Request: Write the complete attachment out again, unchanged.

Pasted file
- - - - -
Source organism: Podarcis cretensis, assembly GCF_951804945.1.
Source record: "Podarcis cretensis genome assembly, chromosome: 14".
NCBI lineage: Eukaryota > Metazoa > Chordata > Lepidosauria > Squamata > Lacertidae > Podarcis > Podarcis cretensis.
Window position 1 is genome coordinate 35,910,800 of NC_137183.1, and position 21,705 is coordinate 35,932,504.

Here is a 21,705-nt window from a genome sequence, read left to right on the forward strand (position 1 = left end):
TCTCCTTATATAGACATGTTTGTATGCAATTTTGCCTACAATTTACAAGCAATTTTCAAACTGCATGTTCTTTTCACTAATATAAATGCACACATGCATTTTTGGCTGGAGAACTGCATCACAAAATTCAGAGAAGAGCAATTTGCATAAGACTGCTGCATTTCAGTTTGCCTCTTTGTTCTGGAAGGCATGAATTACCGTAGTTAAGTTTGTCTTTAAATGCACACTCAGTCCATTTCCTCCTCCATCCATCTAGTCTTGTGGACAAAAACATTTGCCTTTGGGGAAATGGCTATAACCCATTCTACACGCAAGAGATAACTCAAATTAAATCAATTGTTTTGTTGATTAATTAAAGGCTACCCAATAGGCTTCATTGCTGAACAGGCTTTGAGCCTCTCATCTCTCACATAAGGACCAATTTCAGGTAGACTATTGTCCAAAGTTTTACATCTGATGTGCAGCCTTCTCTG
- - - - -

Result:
Source organism: Podarcis cretensis, assembly GCF_951804945.1.
Source record: "Podarcis cretensis genome assembly, chromosome: 14".
NCBI lineage: Eukaryota > Metazoa > Chordata > Lepidosauria > Squamata > Lacertidae > Podarcis > Podarcis cretensis.
Window position 1 is genome coordinate 35,910,800 of NC_137183.1, and position 21,705 is coordinate 35,932,504.

Here is a 21,705-nt window from a genome sequence, read left to right on the forward strand (position 1 = left end):
TCTCCTTATATAGACATGTTTGTATGCAATTTTGCCTACAATTTACAAGCAATTTTCAAACTGCATGTTCTTTTCACTAATATAAATGCACACATGCATTTTTGGCTGGAGAACTGCATCACAAAATTCAGAGAAGAGCAATTTGCATAAGACTGCTGCATTTCAGTTTGCCTCTTTGTTCTGGAAGGCATGAATTACCGTAGTTAAGTTTGTCTTTAAATGCACACTCAGTCCATTTCCTCCTCCATCCATCTAGTCTTGTGGACAAAAACATTTGCCTTTGGGGAAATGGCTATAACCCATTCTACACGCAAGAGATAACTCAAATTAAATCAATTGTTTTGTTGATTAATTAAAGGCTACCCAATAGGCTTCATTGCTGAACAGGCTTTGAGCCTCTCATCTCTCACATAAGGACCAATTTCAGGTAGACTATTGTCCAAAGTTTTACATCTGATGTGCAGCCTTCTCTG